Mental Health Summit 2012


Manitoba is welcoming leading mental-health researchers, government representatives and other stakeholders dedicated to the many issues related to mental health and mental illness as part of a national summit, Premier Greg Selinger announced today.

“Manitoba is pleased to host this important summit where we will hear the most recent scientific research on promoting mental health and preventing mental illness,” he said.  “Some of the most compelling research tells us there may be ways to prevent and reduce the incidence of mental illness, which has the potential to improve the quality of life for many individuals and families, and affect the way that we all tackle this important issue.” 

The first day of the summit will include sessions on social determinants of mental health, opportunities to prevent mental illness, indigenous and cultural approaches to mental health, the economics of mental-health promotion and effective approaches for families, schools, workplaces and communities.  The second day will provide opportunities for participants to discuss ways to better improve the mental health of Canadians through promotion and prevention.

During the Council of the Federation meeting in Vancouver in the summer of 2011, the premier committed to hosting this summit as an opportunity to share experiences and expertise related to mental health.  Nearly 300 participants with backgrounds in education, child welfare, health care, addictions and social services are expected to attend, as mental health issues are addressed by many partners.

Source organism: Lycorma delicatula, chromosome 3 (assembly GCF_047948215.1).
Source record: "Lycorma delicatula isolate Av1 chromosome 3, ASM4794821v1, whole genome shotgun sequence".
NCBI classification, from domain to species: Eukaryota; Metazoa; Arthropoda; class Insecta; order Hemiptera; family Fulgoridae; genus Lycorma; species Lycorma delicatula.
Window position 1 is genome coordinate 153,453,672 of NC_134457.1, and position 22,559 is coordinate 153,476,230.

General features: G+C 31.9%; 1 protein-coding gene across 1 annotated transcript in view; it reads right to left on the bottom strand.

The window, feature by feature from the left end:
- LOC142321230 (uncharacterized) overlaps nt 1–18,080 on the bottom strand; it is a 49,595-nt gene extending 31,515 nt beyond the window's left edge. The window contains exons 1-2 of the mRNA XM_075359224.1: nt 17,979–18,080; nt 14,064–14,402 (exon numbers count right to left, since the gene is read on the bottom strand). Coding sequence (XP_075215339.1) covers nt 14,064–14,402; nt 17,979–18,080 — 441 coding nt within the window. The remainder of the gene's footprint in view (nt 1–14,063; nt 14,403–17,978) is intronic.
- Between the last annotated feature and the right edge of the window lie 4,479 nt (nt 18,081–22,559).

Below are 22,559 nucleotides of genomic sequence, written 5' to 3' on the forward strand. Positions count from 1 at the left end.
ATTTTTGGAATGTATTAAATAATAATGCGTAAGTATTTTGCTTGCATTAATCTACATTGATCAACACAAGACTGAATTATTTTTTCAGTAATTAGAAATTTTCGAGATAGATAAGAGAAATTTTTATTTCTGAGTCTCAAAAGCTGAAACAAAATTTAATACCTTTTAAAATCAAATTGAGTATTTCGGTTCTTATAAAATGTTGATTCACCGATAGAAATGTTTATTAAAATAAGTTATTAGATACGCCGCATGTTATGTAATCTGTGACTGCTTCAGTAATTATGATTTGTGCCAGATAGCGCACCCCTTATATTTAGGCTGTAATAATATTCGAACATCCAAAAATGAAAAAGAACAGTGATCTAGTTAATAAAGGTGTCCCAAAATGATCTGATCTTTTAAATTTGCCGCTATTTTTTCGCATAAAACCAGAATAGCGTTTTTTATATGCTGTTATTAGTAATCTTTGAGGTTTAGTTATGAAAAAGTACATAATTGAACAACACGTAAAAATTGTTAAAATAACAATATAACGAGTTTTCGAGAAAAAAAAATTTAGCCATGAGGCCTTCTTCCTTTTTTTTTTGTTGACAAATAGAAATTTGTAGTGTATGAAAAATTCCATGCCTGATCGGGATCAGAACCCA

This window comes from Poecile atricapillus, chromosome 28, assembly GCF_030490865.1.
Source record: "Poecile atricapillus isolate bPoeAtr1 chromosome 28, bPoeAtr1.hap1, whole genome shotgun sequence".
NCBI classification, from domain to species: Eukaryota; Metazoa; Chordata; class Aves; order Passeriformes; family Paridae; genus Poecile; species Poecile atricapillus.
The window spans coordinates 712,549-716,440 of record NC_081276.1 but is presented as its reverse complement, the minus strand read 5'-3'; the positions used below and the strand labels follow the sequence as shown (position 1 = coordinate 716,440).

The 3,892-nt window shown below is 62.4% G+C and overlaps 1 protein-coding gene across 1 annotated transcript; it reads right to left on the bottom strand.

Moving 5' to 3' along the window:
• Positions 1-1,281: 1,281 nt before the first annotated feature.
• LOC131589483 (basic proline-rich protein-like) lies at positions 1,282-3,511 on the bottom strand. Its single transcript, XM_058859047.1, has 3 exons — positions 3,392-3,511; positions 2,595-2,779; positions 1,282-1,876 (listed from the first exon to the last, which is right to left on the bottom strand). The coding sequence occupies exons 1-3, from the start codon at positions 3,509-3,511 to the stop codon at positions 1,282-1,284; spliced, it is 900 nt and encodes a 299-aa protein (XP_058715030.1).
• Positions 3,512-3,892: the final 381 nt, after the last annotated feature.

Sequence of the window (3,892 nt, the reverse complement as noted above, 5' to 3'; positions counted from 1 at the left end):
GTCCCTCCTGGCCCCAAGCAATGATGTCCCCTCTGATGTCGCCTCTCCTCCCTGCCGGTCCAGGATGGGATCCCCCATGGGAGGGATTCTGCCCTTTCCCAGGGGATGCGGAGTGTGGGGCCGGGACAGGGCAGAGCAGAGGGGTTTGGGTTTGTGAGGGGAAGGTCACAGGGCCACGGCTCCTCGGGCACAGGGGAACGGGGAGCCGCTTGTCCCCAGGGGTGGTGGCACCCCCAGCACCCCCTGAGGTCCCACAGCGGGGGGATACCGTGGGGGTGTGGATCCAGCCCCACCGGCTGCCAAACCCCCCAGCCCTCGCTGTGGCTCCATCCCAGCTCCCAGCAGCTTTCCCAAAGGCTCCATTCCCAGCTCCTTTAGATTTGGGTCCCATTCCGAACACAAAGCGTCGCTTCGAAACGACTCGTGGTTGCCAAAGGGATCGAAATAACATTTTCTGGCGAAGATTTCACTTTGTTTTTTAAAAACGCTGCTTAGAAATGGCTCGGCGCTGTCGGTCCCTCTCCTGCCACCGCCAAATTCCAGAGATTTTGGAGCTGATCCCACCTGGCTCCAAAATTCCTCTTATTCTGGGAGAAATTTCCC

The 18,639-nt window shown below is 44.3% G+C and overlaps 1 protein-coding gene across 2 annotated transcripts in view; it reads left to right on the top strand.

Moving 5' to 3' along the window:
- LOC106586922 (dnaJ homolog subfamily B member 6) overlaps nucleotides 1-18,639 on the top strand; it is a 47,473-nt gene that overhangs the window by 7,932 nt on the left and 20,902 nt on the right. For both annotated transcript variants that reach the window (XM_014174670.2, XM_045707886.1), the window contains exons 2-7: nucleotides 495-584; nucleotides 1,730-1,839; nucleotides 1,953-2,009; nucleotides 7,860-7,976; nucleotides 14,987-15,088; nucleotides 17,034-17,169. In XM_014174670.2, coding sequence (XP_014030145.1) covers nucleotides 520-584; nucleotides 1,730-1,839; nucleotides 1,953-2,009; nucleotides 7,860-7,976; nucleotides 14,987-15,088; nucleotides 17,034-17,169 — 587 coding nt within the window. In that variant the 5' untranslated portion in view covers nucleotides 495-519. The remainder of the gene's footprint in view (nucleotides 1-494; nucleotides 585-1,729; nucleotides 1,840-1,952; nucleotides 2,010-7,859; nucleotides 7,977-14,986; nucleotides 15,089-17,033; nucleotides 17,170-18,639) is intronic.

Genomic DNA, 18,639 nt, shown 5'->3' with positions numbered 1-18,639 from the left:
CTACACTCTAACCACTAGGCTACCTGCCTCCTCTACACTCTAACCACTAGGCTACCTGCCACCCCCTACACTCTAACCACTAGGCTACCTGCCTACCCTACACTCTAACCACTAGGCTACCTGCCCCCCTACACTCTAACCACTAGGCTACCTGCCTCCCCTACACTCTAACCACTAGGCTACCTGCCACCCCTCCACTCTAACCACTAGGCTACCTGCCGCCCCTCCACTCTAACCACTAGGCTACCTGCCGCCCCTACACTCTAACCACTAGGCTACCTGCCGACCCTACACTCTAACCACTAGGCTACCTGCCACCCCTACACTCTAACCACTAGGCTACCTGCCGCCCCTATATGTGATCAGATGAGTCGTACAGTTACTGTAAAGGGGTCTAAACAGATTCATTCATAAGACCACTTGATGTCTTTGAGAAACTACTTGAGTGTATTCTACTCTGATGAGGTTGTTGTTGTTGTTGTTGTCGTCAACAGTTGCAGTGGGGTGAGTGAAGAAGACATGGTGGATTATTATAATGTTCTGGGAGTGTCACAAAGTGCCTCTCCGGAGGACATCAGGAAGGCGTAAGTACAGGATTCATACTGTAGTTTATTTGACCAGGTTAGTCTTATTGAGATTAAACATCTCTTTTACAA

“Every jurisdiction has made important strides forward, but it’s clear the work to be done is best tackled by individuals, communities and governments working together,” noted the premier.

Keynote speakers include Dr. Lynne Friedli, who has worked on mental-health promotion with the World Health Organization and Dr. Carl Bell, an American psychiatrist who served on the Institute of Medicine Committee on the Prevention of Mental Disorders and Substance Abuse Among Children, Youth and Young Adults.                                          

 Mental-health problems and illnesses affect people of all ages, from all walks of life and touch the life of every Manitoban in one way or another; one in four Manitobans experiences at least one mental illness diagnosis over a five-year period, said Selinger. 

Most mental illness begins in childhood or adolescence.  Healthy Child Manitoba provides a strategy that involves many government departments along with community partners in promoting good mental health from childhood to adolescence.  More information about Manitoba’s strategic five-year plan, focused on the mental health and well‑being of Manitobans, is available at

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